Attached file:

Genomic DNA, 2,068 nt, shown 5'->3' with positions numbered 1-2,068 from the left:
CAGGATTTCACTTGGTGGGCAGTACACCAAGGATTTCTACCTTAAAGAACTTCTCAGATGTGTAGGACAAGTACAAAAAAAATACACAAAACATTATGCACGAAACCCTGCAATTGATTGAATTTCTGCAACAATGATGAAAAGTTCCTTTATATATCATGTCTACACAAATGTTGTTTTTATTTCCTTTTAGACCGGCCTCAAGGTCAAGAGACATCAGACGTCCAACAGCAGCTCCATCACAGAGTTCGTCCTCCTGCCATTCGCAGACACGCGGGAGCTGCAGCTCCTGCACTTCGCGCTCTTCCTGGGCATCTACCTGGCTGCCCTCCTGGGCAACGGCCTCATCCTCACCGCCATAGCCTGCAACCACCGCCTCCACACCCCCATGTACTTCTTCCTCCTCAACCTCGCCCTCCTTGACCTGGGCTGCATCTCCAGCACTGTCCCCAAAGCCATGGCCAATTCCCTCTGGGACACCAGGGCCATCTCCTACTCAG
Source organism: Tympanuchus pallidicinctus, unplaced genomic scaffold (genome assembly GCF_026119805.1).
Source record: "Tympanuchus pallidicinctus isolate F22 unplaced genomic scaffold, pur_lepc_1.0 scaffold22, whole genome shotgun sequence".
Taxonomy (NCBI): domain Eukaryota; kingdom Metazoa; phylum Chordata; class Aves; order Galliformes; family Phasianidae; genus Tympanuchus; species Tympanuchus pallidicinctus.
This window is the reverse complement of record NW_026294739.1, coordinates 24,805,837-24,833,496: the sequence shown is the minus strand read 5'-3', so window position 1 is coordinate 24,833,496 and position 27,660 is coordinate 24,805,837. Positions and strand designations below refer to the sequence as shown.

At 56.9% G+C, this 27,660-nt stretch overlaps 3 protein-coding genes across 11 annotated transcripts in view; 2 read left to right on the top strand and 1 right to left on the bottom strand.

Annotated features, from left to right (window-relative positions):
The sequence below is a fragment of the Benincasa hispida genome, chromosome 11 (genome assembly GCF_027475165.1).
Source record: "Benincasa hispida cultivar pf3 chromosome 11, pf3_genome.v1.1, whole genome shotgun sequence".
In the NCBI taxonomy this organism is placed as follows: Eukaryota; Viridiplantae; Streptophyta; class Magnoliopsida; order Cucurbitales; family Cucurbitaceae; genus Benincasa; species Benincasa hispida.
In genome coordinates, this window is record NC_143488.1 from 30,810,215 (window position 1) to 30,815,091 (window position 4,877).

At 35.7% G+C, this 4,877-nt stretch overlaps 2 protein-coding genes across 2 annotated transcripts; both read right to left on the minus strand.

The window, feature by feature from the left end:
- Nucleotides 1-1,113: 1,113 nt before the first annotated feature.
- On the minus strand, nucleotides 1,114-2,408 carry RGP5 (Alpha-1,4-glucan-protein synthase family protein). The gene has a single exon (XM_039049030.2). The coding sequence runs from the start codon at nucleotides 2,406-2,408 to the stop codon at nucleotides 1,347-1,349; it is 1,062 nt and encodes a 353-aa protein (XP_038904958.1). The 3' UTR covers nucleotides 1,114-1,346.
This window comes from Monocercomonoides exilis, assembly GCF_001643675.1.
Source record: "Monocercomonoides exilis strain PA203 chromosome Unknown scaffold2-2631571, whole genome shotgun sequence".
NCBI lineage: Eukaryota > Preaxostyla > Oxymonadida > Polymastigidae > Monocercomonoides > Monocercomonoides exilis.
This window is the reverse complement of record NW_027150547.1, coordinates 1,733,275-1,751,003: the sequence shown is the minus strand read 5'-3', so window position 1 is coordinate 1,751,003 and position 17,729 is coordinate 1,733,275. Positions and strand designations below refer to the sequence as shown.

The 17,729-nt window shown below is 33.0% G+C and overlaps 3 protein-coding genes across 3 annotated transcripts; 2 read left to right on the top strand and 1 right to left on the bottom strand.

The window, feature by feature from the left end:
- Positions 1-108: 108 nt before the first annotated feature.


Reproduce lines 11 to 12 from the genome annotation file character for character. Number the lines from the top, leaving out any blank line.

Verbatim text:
In the NCBI taxonomy this organism is placed as follows: Eukaryota; Viridiplantae; Streptophyta; class Magnoliopsida; order Cucurbitales; family Cucurbitaceae; genus Benincasa; species Benincasa hispida.
In genome coordinates, this window is record NC_143488.1 from 30,810,215 (window position 1) to 30,815,091 (window position 4,877).